When the dust settled back in May there were two major disappointments for Tottenham: the failure to win a trophy after another season of progress and the early exits from both European competitions.
The good news is that, this time, Tottenham are not having to wait another five years for their next Champions League adventure. They will be back in the group stage in September, determined to make more of an impact this time around.
They will certainly be getting plenty of practice against elite European sides in preseason, having booked clashes against three continental heavyweights in addition to domestic rivals Manchester City, who reached the last-16 of the Champions League themselves earlier in the year.
Pochettino’s side start their tour of the United States against Paris Saint-Germain — who finished second in France’s Ligue 1 last season — on July 22. They then face Roma, who were also runners-up in Italy’s Serie A, before going head to head with City.
Given the testing nature of those games, Spurs could have been forgiven for arranging an easier final assignment — one likely to build confidence — for the weekend before the Premier League action kicks off.
Instead, they have probably saved the toughest challenge for last, announcing on Tuesday they will be taking on Serie A winners and Champions League finalists Juventus at Wembley.
It is welcome to see such a home fixture returning to the preseason programme.
After all, it used to be something of a tradition for Spurs to put the finishing touches on their preparations with a clash against a European outfit at White Hart Lane.
At a time when there is an increasing desire to market the club overseas, the warm-up matches have also moved abroad and it has been nearly three years since Spurs played a preseason game in the UK, hosting Schalke in August 2014.
But that is about to change, and the fixture is one to relish — although fans have criticised ticket prices (which appear to start from £24) on social media and it remains to be seen how many will attend.
While Spurs met Juventus last summer too, losing 2-1 in Melbourne, this year’s clash is likely to be more competitive and instructive, given it is happening a week and a half later, in August rather than July.
Both clubs will presumably want to be closer to their best and Pochettino will certainly have a stronger squad at his disposal, having been without a raft of his Euro 2016 internationals last year. He will want his stars to be fully prepared for the trip to Newcastle on the opening day, and facing Juventus should help to get them up to top speed.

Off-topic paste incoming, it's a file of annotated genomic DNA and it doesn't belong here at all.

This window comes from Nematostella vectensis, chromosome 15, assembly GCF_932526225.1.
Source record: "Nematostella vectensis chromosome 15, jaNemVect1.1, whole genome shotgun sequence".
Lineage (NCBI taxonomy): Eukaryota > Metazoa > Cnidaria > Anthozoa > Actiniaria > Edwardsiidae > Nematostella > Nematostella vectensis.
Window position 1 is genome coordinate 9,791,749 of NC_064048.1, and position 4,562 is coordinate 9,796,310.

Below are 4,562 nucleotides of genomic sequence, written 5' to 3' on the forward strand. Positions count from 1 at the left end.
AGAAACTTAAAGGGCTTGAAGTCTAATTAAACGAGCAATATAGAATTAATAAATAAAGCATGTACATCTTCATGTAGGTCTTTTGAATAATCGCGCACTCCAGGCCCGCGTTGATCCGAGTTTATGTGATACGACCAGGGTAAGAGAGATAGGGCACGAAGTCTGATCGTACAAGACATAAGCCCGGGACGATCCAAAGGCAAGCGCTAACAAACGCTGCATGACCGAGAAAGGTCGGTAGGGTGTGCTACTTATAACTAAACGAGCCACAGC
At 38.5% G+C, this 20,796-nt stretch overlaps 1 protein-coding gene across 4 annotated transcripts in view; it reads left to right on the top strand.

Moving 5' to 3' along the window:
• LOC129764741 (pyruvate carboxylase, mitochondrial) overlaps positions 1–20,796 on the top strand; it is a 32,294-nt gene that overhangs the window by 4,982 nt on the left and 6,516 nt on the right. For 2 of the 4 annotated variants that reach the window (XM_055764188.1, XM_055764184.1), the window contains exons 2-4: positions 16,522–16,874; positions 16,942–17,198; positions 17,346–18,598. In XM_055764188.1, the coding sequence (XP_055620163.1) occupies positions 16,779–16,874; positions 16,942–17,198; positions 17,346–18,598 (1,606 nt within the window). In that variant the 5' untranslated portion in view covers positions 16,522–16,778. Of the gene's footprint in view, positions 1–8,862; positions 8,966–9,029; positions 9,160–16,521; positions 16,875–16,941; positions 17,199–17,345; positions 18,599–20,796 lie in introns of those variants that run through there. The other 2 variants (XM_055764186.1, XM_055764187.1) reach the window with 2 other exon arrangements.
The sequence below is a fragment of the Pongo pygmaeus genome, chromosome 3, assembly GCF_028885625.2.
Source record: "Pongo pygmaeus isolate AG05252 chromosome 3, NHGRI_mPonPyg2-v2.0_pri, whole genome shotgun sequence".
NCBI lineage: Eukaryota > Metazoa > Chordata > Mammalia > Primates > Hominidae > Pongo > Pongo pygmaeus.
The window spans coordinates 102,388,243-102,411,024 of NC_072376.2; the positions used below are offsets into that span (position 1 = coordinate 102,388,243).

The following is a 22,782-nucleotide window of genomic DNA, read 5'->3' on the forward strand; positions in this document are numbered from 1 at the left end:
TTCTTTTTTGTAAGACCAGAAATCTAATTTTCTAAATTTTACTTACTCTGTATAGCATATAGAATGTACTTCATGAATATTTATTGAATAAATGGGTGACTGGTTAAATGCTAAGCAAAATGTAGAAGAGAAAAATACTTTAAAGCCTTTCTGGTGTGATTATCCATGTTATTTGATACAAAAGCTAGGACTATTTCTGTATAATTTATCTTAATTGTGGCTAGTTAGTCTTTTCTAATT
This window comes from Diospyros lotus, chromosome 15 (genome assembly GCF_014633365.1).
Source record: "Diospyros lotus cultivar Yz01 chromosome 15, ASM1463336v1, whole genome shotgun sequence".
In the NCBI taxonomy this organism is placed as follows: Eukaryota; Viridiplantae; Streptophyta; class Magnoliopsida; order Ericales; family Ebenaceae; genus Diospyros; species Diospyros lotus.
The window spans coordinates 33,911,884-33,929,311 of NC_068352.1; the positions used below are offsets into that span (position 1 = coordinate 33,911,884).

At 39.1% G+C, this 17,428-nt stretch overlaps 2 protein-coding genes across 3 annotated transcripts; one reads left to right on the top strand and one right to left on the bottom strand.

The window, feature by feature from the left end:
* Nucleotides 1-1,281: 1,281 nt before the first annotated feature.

At least as important, though, is the opportunity to again try to make Wembley feel like home ahead of the upcoming campaign in Brent. Few will need reminding of the club’s unimpressive record under the arch — only one win out of the last nine matches.
And that makes the decision to face Juventus on August 5 all the braver because, while the scoreline itself will be relatively meaningless, the psychological effect of the result and Spurs’ performance could be important, both for those on the pitch and those in the stands.
Beat a strong Juventus side and it would be easier to draw a line under historical failings at Wembley, for a couple of weeks at least.
Even in a friendly, a positive tone would be set which would inspire greater confidence next time Pochettino, his players and the supporters arrive at the stadium. That, of course, which will be their crunch showdown with Chelsea — who are responsible for three of Tottenham’s last five defeats at the national stadium — on August 19.
On the other hand, a defeat against Juventus could reinforce the feeling that Spurs have an ongoing problem at Wembley, strengthening fears about their home form for the coming season. It is an issue which may well define Tottenham’s campaign, and the club need to quickly form more joyous, celebratory memories at Wembley, rather than disappointing ones, if they are to realise their ambitions both domestically and in Europe.
A low turnout due to ticket pricing could therefore prove problematic — a half-empty stadium, or worse, would hardly provide the desired atmosphere or build positivity in the stands.
There is an obvious benefit to be had, after last season’s failures in the Champions League and Europa League, from Pochettino’s young squad taking on another of the continent’s best sides at Spurs’ temporary home and learning from the encounter.
The only danger is that the experiment could backfire, deepening insecurities that in fact threaten to undermine the club’s prospects of making it through the group stage, and maintaining their newfound status in the Premier League. When the time comes, Spurs will just hope they get the right kind of experience from the occasion.
Ben is ESPN FC’s Tottenham blogger. Follow on Twitter: @BenPearceSpurs.